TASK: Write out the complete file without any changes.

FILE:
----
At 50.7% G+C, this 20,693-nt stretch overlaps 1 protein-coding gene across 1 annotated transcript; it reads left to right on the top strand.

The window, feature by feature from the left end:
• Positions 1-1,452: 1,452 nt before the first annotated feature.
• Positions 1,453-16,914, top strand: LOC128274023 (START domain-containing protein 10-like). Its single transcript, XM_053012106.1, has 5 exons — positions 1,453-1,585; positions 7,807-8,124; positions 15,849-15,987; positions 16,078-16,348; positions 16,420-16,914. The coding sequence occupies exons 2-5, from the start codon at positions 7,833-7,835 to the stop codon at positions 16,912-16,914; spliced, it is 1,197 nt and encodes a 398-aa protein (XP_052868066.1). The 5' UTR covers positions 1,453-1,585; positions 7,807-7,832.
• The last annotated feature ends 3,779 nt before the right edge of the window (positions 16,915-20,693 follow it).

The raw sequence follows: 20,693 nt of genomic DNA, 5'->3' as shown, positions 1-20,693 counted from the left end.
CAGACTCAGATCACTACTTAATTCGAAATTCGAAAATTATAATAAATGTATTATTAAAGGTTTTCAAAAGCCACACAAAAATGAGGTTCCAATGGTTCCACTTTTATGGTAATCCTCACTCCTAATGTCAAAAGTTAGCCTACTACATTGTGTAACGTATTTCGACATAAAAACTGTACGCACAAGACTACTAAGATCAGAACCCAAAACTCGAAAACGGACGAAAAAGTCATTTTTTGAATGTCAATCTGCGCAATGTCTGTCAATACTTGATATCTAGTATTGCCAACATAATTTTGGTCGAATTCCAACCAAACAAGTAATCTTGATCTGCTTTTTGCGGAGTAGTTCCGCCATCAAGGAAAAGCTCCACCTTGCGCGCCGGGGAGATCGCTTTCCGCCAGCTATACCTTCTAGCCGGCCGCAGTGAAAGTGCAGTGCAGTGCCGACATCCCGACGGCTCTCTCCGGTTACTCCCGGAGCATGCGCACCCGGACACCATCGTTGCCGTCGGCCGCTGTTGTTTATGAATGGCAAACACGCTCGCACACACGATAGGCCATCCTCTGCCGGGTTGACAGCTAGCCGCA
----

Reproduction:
At 50.7% G+C, this 20,693-nt stretch overlaps 1 protein-coding gene across 1 annotated transcript; it reads left to right on the top strand.

The window, feature by feature from the left end:
• Positions 1-1,452: 1,452 nt before the first annotated feature.
• Positions 1,453-16,914, top strand: LOC128274023 (START domain-containing protein 10-like). Its single transcript, XM_053012106.1, has 5 exons — positions 1,453-1,585; positions 7,807-8,124; positions 15,849-15,987; positions 16,078-16,348; positions 16,420-16,914. The coding sequence occupies exons 2-5, from the start codon at positions 7,833-7,835 to the stop codon at positions 16,912-16,914; spliced, it is 1,197 nt and encodes a 398-aa protein (XP_052868066.1). The 5' UTR covers positions 1,453-1,585; positions 7,807-7,832.
• The last annotated feature ends 3,779 nt before the right edge of the window (positions 16,915-20,693 follow it).

The raw sequence follows: 20,693 nt of genomic DNA, 5'->3' as shown, positions 1-20,693 counted from the left end.
CAGACTCAGATCACTACTTAATTCGAAATTCGAAAATTATAATAAATGTATTATTAAAGGTTTTCAAAAGCCACACAAAAATGAGGTTCCAATGGTTCCACTTTTATGGTAATCCTCACTCCTAATGTCAAAAGTTAGCCTACTACATTGTGTAACGTATTTCGACATAAAAACTGTACGCACAAGACTACTAAGATCAGAACCCAAAACTCGAAAACGGACGAAAAAGTCATTTTTTGAATGTCAATCTGCGCAATGTCTGTCAATACTTGATATCTAGTATTGCCAACATAATTTTGGTCGAATTCCAACCAAACAAGTAATCTTGATCTGCTTTTTGCGGAGTAGTTCCGCCATCAAGGAAAAGCTCCACCTTGCGCGCCGGGGAGATCGCTTTCCGCCAGCTATACCTTCTAGCCGGCCGCAGTGAAAGTGCAGTGCAGTGCCGACATCCCGACGGCTCTCTCCGGTTACTCCCGGAGCATGCGCACCCGGACACCATCGTTGCCGTCGGCCGCTGTTGTTTATGAATGGCAAACACGCTCGCACACACGATAGGCCATCCTCTGCCGGGTTGACAGCTAGCCGCA